Saint Edward’s School has produced plenty of outstanding students over the years, but even school officials were surprised when they discovered three 2019 graduates were headed to Harvard College this fall, an amazing accomplishment for such a small school.
The three students starting Harvard on Sept. 3 are Omar Shareef, 17, Katherine Alarte, 18, and Ivor Zimmerman, 18. Two other Saint Edward’s graduates already attend Harvard including Shareef’s sister, Sana, who will be a sophomore this fall, and Alarte’s brother, Zach, who will be a junior.
“The standards for students to be accepted at Harvard or any of the most highly selective schools are almost hard to believe,” said Michelle Sternberg, Upper School Academic Dean at Saint Edward’s. “The expectation is that these students need to be near perfect in the classroom – straight A’s – have perfect or near perfect test scores, but on top of that, have made a significant impact on their community or in a particular outside activity.
“Each of the three students attending Harvard this fall is bright, hard-working, creative and interesting. One excels on the stage as a leading actor, one is a musician and dancer, and the last invented a glove for the blind and has started a nonprofit to help distribute the glove.”
Katherine Alarte, an accomplished musician, dancer and student, hasn’t decided on a major yet, and admits she’s feeling a little intimidated about attending the prestigious Ivy League school.
She also confesses that she frequently puts too much pressure on herself to do well academically. She and brother Zach, the Harvard junior, are very competitive, which can be both good and bad.
“For the most part it’s a friendly rivalry,” said Alarte, who begins to laugh after finishing her sentence. “I get really nervous about things, so it will be nice to have my brother there. I may get on his nerves, but I’m glad he’ll be there.”
Shareef is arguably the most accomplished of the three Saint Edward’s students. He has already received national accolades for inventing at the age of 16 an electronic glove that helps blind people be more aware of their surroundings. But he is nervous, too, about plunging into the elite and highly competitive Harvard scene.
“There is some trepidation,” said Shareef, who hopes to pursue a career in medicine. “Maybe I won’t be as capable as the other students there.
“On the other hand, I’ve done well at Saint Edward’s. I’m highly motivated and ready to take on the world. Vero Beach is kind of like living in a bubble. Most people here tend to think and look at the world the same. It will be nice meeting people with different ideas and perspectives.”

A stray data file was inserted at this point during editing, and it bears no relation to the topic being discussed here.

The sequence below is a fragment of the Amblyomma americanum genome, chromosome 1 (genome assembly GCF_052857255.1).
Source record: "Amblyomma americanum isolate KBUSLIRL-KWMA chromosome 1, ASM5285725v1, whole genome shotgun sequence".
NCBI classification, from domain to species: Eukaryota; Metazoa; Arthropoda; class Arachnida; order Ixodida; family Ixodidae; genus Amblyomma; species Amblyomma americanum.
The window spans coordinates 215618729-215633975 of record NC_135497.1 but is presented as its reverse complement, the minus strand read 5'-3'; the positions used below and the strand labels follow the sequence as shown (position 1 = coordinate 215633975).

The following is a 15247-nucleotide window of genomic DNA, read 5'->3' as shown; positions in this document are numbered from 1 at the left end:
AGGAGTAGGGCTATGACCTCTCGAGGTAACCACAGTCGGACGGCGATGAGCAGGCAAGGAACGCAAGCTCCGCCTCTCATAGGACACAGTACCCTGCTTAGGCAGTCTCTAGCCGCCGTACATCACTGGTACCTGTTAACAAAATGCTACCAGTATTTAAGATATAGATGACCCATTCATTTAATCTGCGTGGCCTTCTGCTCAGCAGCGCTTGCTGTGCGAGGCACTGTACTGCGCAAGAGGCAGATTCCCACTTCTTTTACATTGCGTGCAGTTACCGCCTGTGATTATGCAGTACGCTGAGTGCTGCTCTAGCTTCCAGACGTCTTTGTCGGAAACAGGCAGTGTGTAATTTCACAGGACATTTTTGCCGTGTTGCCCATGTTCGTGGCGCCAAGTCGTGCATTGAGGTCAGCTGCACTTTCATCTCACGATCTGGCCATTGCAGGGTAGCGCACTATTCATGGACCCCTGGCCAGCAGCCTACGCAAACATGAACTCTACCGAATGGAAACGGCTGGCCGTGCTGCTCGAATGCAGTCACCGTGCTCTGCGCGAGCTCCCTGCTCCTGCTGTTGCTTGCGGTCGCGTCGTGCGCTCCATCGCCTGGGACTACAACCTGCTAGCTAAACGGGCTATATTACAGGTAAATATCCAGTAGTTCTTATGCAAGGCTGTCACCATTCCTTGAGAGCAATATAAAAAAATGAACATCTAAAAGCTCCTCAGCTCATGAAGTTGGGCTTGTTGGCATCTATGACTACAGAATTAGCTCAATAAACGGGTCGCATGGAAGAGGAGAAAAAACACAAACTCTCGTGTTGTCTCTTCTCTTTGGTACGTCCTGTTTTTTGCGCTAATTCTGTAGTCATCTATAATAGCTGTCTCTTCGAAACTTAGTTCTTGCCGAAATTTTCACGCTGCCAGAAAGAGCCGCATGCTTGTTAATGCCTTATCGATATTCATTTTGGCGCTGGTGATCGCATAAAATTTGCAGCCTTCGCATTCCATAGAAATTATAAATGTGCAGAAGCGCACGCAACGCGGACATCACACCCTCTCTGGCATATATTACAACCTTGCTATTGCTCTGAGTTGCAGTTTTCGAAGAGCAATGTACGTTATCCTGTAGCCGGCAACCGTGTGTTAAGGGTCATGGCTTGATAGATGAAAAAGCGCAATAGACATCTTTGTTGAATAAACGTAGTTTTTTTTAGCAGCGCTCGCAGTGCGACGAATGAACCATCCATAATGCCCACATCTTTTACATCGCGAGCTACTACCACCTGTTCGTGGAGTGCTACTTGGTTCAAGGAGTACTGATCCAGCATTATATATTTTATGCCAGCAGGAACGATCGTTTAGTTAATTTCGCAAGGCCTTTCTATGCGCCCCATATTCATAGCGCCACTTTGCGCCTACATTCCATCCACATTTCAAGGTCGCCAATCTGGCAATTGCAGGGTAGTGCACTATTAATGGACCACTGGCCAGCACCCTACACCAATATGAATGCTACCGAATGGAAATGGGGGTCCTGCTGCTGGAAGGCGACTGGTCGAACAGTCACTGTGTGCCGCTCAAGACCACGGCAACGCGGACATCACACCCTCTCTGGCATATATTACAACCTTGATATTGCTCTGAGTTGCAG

For Zimmerman, attending Harvard is a family tradition. His father and other relatives are Harvard alumni.
Initially, Zimmerman looked at other schools “to see what else is out there.” But after checking out several universities, he decided Harvard was the best choice for him as he pursues a career as a chemist or history teacher.
The idea of following in his father’s footsteps and attending an Ivy League school is exciting, but nerve-wracking, Zimmerman admits.
“It is intimidating,” said Zimmerman, a talented actor and avid board gamer. “Omar is truly brilliant. He’s already made a glove that helps blind people. I know I’ll be surrounded by people like him.
“It’s scary, but also exciting to think I’ll get to associate with these people. Not only will it push me to do better, but I think it will provide me with more opportunities to try new things.”
Zimmerman, Shareef and Alarte credit their parents and the education they received at Saint Edward’s for helping them excel.
Small class sizes allow teachers to work more closely with students. The school has high academic expectations for students and provides them with the resources to meet them.
“A significant part of the mission of the school is to create lifelong learners as graduates,” said Mike Mersky, Head of School at Saint Edward’s.
“The school provides each student with a world-class liberal arts education, where students learn to think critically, collaborate with others, question theories, and advocate for themselves in a mature, respectful manner.”
That educational strategy prepares students not just for college, but for life, Mersky said. He also notes that “the class of 2019 was a very strong academically.
“Quite honestly, I am proud of all of our students, each year,” Mersky said. “College admission is not an award to be won, but more of a match to be made between the student and the college or university.
“Having five students currently matriculating at Harvard University is wonderful for those students, but no more satisfying than students we have helped to create great matches at the likes of the University of Michigan, Wake Forest University and the University of Florida.”